After more than 28 years, GP Mike Tombleson has retired from Lake Surgery.
Mike qualified in Wales in 1977. After various hospital jobs, Mike briefly came to New Zealand in 1982 as a GP locum and paediatric registrar before returning to the UK. But drawn to the land of the long white cloud, Mike and his wife soon emigrated in 1986, initally to Taranaki. They moved to Taupō in 1990 where Mike purchased Lake Surgery and it steadily became a thriving two-person practice. In 2009 Pinnacle bought a share in the practice from an outgoing partner and became part-owner. Then Primary Health Care Ltd (PHCL) took over full ownership 18 months ago.
"I've loved working at Lake Surgery," says Mike. "We have had great staff over the years and it's always had an intimate family-type atmosphere for staff and patients alike. I love the way our staff have always gone the extra mile for our patients. I will very much miss our great team and of course the patients who I have known for so many years, some for as long as I have been there."
A self proclaimed 'jack-of-all-trades', Mike feels his early experience in general practice, general medicine, anesthetics, alcohol and drug, paediatrics, obstetrics and more became invaluable for his work in practice. He's also been Taupō GP liasion for Pinnacle for close to 10 years.
Mike has always been involved in education and teaching, which he greatly enjoys. As a child he wanted to be either a teacher or a doctor - so he found a natural allignment.
Mike admits some of his hospital training - especially anaesthetics and general medicaine - has made him somewhat obessional about detail "which can be both a gift or a curse in general practice, depending on the situation at the time!" he says.
Mike has run the monthly GP continuing medical education (CME) programme in Taupō for the last 20 years, allowing him to maintain close links with Taupō GP colleagues and hospital specialists. "It has also been a painless way of keeping myself up-to-date," he notes. Lake Surgery is also a teaching practice, "mostly with students and trainee interns, but sometimes registrars" and this is a role Mike greatly enjoyed.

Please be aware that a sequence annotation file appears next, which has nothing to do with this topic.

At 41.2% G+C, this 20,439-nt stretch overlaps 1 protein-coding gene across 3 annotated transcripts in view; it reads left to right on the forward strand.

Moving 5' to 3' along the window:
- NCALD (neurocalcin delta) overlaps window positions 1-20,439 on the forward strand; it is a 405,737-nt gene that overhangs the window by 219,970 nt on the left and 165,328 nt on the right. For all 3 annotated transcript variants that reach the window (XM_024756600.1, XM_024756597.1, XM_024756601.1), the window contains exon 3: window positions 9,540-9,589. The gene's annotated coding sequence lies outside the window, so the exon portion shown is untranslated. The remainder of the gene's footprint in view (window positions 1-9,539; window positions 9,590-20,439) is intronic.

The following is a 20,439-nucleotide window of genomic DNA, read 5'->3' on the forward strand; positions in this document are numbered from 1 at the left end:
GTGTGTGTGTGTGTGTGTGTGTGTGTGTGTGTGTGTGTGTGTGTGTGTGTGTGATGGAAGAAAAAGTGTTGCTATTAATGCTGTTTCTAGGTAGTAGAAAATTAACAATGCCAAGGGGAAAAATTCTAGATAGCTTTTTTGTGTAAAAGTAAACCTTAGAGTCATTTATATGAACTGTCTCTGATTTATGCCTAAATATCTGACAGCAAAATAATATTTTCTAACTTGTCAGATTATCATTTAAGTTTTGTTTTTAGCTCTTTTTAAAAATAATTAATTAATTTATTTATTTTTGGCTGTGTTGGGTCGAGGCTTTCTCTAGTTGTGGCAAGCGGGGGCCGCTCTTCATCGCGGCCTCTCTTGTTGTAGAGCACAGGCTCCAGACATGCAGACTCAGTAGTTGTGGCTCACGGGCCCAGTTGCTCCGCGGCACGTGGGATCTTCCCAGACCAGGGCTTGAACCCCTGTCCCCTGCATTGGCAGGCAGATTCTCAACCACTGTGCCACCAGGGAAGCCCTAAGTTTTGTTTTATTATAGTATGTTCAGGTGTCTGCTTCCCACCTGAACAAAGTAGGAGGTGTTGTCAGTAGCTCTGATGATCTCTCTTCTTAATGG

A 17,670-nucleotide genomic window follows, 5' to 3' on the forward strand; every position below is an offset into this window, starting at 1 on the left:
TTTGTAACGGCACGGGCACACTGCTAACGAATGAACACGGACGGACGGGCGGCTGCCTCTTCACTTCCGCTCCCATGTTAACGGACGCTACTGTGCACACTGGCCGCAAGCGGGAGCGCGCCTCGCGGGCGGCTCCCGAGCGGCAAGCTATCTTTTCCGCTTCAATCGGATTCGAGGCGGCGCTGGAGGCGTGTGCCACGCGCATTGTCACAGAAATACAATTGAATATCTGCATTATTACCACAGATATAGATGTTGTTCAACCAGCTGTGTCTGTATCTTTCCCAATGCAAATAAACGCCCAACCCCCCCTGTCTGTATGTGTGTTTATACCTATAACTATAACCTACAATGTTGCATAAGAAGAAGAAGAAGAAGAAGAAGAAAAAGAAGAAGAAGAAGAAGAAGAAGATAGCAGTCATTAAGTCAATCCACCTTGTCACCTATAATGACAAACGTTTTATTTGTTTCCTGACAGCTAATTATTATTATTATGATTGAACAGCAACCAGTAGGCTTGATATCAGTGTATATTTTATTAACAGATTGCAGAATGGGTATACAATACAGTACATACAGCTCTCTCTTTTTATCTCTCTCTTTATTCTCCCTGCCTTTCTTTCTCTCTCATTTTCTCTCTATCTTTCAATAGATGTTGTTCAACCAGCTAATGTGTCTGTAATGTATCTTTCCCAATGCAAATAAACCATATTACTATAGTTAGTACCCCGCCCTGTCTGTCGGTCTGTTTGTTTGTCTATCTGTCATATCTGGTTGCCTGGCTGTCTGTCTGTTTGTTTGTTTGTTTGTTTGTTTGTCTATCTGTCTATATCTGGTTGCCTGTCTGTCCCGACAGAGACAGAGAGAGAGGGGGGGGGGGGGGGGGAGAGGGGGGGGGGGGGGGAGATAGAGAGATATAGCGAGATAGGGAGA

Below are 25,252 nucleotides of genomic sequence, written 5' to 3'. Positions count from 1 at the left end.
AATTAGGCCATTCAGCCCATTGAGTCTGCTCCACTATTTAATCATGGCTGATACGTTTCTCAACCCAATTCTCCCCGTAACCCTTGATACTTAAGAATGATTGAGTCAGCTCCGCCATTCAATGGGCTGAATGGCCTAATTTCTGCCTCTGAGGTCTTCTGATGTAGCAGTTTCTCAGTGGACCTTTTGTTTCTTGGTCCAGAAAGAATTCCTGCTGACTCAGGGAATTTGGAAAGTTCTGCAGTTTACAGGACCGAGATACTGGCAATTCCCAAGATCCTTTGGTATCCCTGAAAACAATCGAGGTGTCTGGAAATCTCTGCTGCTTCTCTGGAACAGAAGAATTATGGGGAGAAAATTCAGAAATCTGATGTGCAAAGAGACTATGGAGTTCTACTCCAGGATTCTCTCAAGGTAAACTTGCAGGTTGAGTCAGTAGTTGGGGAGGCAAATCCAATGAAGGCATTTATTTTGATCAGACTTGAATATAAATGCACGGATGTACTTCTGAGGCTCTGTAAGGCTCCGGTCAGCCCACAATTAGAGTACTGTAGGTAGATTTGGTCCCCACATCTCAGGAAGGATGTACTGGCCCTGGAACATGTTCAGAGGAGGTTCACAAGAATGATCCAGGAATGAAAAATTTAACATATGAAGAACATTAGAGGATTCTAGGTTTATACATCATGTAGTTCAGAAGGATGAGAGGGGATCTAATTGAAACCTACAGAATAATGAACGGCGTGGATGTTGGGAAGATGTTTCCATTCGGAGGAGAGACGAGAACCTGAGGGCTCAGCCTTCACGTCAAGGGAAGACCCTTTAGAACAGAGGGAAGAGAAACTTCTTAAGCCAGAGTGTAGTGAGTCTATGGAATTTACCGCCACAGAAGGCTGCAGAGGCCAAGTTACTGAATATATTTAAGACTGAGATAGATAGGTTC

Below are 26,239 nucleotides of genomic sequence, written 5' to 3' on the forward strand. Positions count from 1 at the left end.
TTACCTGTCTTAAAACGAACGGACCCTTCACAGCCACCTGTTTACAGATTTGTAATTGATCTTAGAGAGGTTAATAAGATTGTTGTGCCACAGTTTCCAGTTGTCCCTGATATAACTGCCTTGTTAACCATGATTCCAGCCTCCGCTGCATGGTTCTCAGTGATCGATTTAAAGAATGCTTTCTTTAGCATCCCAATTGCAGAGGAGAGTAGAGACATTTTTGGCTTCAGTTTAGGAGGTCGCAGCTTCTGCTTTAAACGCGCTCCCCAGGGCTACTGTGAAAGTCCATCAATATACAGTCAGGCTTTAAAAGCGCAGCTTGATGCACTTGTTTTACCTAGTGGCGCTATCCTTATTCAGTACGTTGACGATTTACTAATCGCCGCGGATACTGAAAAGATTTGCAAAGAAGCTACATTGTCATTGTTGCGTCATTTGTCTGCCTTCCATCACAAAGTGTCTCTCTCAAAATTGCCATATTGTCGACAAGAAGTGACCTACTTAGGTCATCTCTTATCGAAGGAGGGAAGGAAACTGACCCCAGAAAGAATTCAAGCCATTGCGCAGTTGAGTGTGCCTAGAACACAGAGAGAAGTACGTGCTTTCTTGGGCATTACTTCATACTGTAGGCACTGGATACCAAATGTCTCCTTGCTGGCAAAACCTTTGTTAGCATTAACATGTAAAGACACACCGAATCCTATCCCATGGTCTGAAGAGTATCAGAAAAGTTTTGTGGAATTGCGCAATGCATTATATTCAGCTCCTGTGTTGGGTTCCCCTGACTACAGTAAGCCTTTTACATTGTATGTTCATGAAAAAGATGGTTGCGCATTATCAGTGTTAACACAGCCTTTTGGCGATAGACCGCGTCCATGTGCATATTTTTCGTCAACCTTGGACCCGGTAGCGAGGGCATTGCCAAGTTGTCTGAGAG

When asked for his observations on general practice over his career, Mike comments it has changed a lot.
"From frequent oncall at the beginning, we have steadily evolved an after-hours roster which remains effective for patients and much less onerous for the GPs. The advent of the mobile phone in the 90s also made a massive difference. There was no capitation when I started in general practice - that's made a big improvement in allowing us to provide more comprehensive health care for the whole community."
"There are now more demands on practices - the population is ageing, consultation rates going up and more chronic care is required. When I first started at Lake Surgery, New Zealand general practice had a definite reluctance to grasp change. Now GPs, especially locally, are much more flexible and open minded about grasping new ideas for moving forward, which is essential to meeting the new challenges ahead. Working for Pinnacle, I have seen they are instrumental in creating and facilitating some of this progress."
"It's been really satisfying to be part of a medical community which is moving forward and provides really good care for its population," says Mike. "Taupō-Turangi is unique in the fact the local practices work very co-orperatively. Nearly 20 years ago we all decided to go very low cost access (VLCA). This was significant for the community in allowing us to provide accessible care without competitive issues. We have all been able to work together on a number of projects over the years and more recently have all adopted the Health Care Home model simultaneously."
Mike is continuing in his role as Pinnacle GP liason and has plans to return intermittently to clinical practice as a locum when needed. He is about to become a grandfather for the first time and plans to spend time travelling overseas over the next few years.
He expects to keep pretty busy outside of work with his interests including tennis and golf, walking the dog, staying fit, and moving onto the next stage of landscaping his 1.5 acre gardens.
"Though even with all this extra time to practice, I doubt my golf handicap will ever come down!" he laughs.